Your martial arts role models?

My sifu (Master Antony Korahais, left) and sigung (Grandmaster Wong Kiew Kit, right). Image taken from www.flowingzen.com

My sifu (Master Antony Korahais, left) and sigung (Grandmaster Wong Kiew Kit, right). They have what I want and are willing to teach it, and I am proud to be their student and very proud that I can call them my teachers. Image taken from http://www.flowingzen.com

 

This may sound quaint, but my role models in the martial arts are my master and grandmaster. Both are life-loving, easy to smile or laugh, and literally life-saving people who have dedicated their lives to training, systematizing, and spreading their arts to the public.

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Just five techniques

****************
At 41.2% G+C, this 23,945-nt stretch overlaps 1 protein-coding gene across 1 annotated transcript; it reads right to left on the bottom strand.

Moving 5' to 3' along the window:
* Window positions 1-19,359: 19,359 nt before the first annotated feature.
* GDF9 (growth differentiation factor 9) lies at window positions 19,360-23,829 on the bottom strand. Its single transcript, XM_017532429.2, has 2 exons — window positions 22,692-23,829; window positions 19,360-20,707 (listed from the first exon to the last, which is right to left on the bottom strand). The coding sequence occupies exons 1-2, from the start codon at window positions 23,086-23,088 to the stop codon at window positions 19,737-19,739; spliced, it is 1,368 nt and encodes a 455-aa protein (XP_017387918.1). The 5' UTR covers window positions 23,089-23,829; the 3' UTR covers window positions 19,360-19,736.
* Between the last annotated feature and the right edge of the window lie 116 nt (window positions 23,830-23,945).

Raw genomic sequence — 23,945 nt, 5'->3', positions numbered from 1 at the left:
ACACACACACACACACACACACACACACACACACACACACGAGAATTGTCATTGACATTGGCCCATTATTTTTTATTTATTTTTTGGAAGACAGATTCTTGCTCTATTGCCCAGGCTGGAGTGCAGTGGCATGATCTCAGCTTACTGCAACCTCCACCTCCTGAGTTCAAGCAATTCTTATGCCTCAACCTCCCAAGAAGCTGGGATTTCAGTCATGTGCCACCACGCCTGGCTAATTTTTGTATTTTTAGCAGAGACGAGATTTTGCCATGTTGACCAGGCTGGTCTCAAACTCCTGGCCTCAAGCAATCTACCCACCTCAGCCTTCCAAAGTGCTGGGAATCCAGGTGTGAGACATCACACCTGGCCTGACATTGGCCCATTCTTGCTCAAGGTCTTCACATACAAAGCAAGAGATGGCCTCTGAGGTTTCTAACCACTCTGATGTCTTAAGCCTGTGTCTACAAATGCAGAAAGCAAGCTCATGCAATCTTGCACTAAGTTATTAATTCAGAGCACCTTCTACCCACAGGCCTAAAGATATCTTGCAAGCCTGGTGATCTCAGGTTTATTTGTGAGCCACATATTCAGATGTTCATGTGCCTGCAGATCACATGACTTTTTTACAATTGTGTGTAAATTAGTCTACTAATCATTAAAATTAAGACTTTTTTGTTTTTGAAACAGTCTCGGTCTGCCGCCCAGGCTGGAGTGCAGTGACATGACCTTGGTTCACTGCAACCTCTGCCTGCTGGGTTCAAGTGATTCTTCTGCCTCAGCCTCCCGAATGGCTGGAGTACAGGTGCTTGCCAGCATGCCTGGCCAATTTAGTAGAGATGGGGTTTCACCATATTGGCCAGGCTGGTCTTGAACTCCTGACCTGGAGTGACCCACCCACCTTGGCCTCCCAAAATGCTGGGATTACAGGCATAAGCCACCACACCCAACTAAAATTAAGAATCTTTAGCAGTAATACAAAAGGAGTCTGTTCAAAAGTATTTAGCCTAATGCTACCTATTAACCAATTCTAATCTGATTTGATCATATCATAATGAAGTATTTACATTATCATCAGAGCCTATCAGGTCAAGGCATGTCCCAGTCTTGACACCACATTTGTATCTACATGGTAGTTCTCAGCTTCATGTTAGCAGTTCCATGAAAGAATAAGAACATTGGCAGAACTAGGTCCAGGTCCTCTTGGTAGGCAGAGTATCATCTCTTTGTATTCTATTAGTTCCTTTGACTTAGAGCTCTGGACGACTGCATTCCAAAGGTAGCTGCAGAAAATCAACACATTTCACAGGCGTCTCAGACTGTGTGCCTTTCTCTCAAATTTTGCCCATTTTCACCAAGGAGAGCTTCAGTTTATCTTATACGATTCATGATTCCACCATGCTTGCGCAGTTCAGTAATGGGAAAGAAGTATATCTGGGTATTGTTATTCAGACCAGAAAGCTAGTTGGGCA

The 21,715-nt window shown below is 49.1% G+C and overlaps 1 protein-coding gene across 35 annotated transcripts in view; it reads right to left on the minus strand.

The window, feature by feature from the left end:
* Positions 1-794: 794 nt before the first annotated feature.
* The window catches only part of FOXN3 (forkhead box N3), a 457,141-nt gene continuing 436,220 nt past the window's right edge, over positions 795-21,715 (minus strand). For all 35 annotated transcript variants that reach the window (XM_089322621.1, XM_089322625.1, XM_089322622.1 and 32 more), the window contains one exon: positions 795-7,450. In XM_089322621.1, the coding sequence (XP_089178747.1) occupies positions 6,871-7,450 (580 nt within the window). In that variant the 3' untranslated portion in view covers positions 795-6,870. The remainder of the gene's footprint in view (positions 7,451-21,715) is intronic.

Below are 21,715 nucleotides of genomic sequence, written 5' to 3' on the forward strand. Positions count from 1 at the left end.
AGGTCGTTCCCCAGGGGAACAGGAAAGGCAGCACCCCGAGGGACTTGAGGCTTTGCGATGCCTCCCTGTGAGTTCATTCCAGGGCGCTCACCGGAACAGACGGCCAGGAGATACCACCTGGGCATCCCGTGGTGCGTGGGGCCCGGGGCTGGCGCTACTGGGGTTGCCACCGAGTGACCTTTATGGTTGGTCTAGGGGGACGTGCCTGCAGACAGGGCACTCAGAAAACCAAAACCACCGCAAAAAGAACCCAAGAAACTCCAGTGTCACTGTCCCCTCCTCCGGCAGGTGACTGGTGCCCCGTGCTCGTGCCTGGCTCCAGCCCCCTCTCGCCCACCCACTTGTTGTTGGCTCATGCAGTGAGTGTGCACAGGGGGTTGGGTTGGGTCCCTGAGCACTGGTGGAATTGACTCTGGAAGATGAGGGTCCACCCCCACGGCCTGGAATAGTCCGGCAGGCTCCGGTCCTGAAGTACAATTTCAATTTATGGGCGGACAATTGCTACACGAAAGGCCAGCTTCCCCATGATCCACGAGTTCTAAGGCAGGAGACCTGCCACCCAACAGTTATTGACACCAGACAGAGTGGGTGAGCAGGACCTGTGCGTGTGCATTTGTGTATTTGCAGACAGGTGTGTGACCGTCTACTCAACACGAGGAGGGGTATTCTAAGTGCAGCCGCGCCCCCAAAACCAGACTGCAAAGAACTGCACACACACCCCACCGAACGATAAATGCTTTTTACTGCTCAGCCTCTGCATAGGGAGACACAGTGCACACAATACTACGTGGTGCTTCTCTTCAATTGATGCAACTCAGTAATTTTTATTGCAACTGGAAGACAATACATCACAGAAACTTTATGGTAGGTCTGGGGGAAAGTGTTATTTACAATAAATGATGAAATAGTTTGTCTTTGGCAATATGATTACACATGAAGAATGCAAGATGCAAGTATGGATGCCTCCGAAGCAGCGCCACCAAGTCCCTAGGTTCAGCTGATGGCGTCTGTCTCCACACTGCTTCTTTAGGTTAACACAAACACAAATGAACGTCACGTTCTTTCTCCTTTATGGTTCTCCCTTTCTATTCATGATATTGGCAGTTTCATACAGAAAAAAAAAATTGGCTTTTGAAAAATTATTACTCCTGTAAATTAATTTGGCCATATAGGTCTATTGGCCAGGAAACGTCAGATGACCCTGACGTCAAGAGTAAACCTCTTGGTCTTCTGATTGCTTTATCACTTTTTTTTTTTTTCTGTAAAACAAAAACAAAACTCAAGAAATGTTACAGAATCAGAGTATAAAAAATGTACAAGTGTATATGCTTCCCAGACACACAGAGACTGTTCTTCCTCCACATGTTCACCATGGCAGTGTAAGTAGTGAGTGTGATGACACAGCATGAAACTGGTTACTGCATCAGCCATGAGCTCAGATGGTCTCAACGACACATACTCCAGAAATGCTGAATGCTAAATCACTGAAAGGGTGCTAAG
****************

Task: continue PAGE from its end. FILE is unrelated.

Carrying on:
If you could pick just five techniques to practice, what would they be?

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Offense, defense, and hurting your opponents?

How much force is too much? Do we really have to maim our opponents? How proactive or reactive should we be in a sparring match or a fight? Is showing mercy to an opponent a worthwhile endeavor? How did past masters react?

The question of the day on the LinkedIn Martial Artists forum was the relative amount of offense and defense used in various arts and how much was “too much” force.

"Bail Moon From Sea Bottom," a potentially fatal and combat ending grip to the groin.  Image taken from www.shaolin.org

“Bail Moon From Sea Bottom,” a potentially fatal and combat ending grip to the groin. Image taken from http://www.shaolin.org

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